Doug and his daughters

The bond between a father and his daughters

We recently asked sisters Danielle (27) and Jeanette (23) about their experience growing up with their father, Doug, who was diagnosed with multiple sclerosis 15 years ago. Their devotion and love for their father is unmistakable as they light up with each question, laughing with one another and reminiscing about the good times they’ve shared as a family. Jeanette called us from their family home in Scarborough, ON, where she and Danielle live with Doug and their mother, Teresa. Danielle was able to join the call from the GO train on her way out of the city from work. Here’s what they shared with us.

How old were you when your father was diagnosed with MS?

Danielle: I was 12 when he was diagnosed.

Jeanette: So that would have made me eight.

What words come to mind when you think of your dad?

Danielle: Bicycles, because he’s always on his bike. [Doug has been an avid cyclist in the Toronto MS Bike for years, and we thank him for that!] And sarcasm – we go back and forth with sarcastic remarks all the time. Our house is always so full of laughs. We always joke that there should be a camera set up in our house because there’s never a dull moment – it really helps that we all have the same personality.

Jeanette: He’s very determined, but since he’s been diagnosed he’s become a bit stubborn – it must be the Leo in him. He’s also strong. He hasn’t stopped doing the things he loves doing since he’s been diagnosed. Even when we tell him to take it easy or ease up a bit, he’ll still do it but at his own pace.


Do you remember the day your father told you he had MS? How did you feel?

Danielle: My sister and I have a really close relationship, so we’ll have sleepovers in the same room at home even though we have our own rooms. We were having one of our sleepovers, and at about 11:00 am we heard Mom and Dad on the couch. Mom started to sniffle. We knew something was up so we went downstairs. They sat us down and told us. Being so young at the time, we didn’t understand. It was hard because he looked fine.

Jeanette: Yeah, that’s exactly how we both remember it. It was a weird and confusing morning – just hearing him say that he was diagnosed with something. I remember looking at him and thinking, You’re fine dad, you look fine and there’s nothing wrong. I think I asked him and my mom every day for the next two weeks about what MS was. I really didn’t get it, usually when someone has a disease or is sick with the flu you can see it, but there were no physical signs.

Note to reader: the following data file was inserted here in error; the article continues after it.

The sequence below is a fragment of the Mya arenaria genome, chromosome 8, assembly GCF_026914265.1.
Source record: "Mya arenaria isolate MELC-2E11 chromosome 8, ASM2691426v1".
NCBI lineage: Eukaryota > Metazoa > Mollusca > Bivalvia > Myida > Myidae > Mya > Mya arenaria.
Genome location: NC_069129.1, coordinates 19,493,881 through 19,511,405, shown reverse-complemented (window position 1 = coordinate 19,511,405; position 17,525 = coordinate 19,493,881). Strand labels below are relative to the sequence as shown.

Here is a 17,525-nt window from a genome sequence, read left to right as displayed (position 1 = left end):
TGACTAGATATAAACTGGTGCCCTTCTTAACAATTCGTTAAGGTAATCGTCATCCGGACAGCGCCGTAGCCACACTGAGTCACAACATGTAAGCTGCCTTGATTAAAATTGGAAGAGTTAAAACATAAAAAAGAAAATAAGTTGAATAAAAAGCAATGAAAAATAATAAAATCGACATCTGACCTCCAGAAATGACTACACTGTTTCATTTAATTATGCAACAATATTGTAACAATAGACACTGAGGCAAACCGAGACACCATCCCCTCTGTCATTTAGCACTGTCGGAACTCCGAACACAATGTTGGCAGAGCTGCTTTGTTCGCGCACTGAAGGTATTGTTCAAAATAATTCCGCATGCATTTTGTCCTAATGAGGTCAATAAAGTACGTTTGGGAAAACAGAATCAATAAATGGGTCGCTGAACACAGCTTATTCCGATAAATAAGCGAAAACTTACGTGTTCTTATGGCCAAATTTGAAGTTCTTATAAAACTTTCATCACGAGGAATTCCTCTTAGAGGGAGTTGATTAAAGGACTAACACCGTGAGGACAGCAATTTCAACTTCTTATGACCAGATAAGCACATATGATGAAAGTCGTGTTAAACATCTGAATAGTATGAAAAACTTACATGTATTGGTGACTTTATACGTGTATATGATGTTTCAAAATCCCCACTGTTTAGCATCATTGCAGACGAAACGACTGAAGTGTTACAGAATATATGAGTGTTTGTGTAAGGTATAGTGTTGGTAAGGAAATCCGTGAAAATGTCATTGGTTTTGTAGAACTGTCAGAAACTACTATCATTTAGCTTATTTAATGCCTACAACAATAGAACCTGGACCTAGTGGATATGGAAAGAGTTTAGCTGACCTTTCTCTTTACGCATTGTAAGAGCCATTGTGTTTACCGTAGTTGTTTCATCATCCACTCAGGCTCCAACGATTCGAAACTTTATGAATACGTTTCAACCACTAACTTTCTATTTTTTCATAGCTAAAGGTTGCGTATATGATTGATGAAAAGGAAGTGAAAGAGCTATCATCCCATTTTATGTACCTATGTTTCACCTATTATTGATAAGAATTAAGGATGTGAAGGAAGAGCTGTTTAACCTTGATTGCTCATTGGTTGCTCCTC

Danielle: For me it was like, how bad does this disease get? What should we expect? We basically looked at the worst-case scenario and then worked backwards to see where we were starting.

How has his diagnosis affected your life the most?

Danielle: We do a lot of things differently now. We don’t go on long outings, so we don’t do anything super active anymore. Our home life is basically the same, but my father’s at home now as he couldn’t continue working because of his MS. If we go out we need to think about how long we’ll be gone for, how hot it is outside, and how long we’ll be on our feet for.

Jeanette: There are extra things we have to do to help out around the house like cutting the grass and shovelling the snow. We try to make it fun, so if we’re out shovelling we’ll come in and all have hot chocolate together. Most of our friends don’t have these responsibilities and are surprised by this. We also make an effort to come home early from our friends’ houses, but that’s not necessarily a choice we wouldn’t have made if our dad didn’t have MS – our family comes first, it’s just the way we were raised.